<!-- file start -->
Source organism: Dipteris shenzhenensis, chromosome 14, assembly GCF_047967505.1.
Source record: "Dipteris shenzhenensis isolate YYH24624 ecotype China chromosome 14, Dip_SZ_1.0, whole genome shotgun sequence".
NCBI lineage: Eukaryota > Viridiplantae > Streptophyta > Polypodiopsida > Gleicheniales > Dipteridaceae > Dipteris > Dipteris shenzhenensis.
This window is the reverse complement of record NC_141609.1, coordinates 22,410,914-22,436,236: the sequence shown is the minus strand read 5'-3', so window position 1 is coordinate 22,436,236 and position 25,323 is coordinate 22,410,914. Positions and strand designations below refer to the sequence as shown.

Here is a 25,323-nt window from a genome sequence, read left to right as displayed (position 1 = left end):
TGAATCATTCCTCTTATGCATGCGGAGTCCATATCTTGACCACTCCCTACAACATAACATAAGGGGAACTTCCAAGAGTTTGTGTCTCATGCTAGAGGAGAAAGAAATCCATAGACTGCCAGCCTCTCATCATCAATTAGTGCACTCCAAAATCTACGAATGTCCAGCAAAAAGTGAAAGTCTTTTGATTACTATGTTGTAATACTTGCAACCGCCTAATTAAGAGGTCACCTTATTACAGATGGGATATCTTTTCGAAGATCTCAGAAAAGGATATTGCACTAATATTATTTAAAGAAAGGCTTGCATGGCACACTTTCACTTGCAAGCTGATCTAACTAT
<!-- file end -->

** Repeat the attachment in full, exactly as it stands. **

Source organism: Dipteris shenzhenensis, chromosome 14, assembly GCF_047967505.1.
Source record: "Dipteris shenzhenensis isolate YYH24624 ecotype China chromosome 14, Dip_SZ_1.0, whole genome shotgun sequence".
NCBI lineage: Eukaryota > Viridiplantae > Streptophyta > Polypodiopsida > Gleicheniales > Dipteridaceae > Dipteris > Dipteris shenzhenensis.
This window is the reverse complement of record NC_141609.1, coordinates 22,410,914-22,436,236: the sequence shown is the minus strand read 5'-3', so window position 1 is coordinate 22,436,236 and position 25,323 is coordinate 22,410,914. Positions and strand designations below refer to the sequence as shown.

Here is a 25,323-nt window from a genome sequence, read left to right as displayed (position 1 = left end):
TGAATCATTCCTCTTATGCATGCGGAGTCCATATCTTGACCACTCCCTACAACATAACATAAGGGGAACTTCCAAGAGTTTGTGTCTCATGCTAGAGGAGAAAGAAATCCATAGACTGCCAGCCTCTCATCATCAATTAGTGCACTCCAAAATCTACGAATGTCCAGCAAAAAGTGAAAGTCTTTTGATTACTATGTTGTAATACTTGCAACCGCCTAATTAAGAGGTCACCTTATTACAGATGGGATATCTTTTCGAAGATCTCAGAAAAGGATATTGCACTAATATTATTTAAAGAAAGGCTTGCATGGCACACTTTCACTTGCAAGCTGATCTAACTAT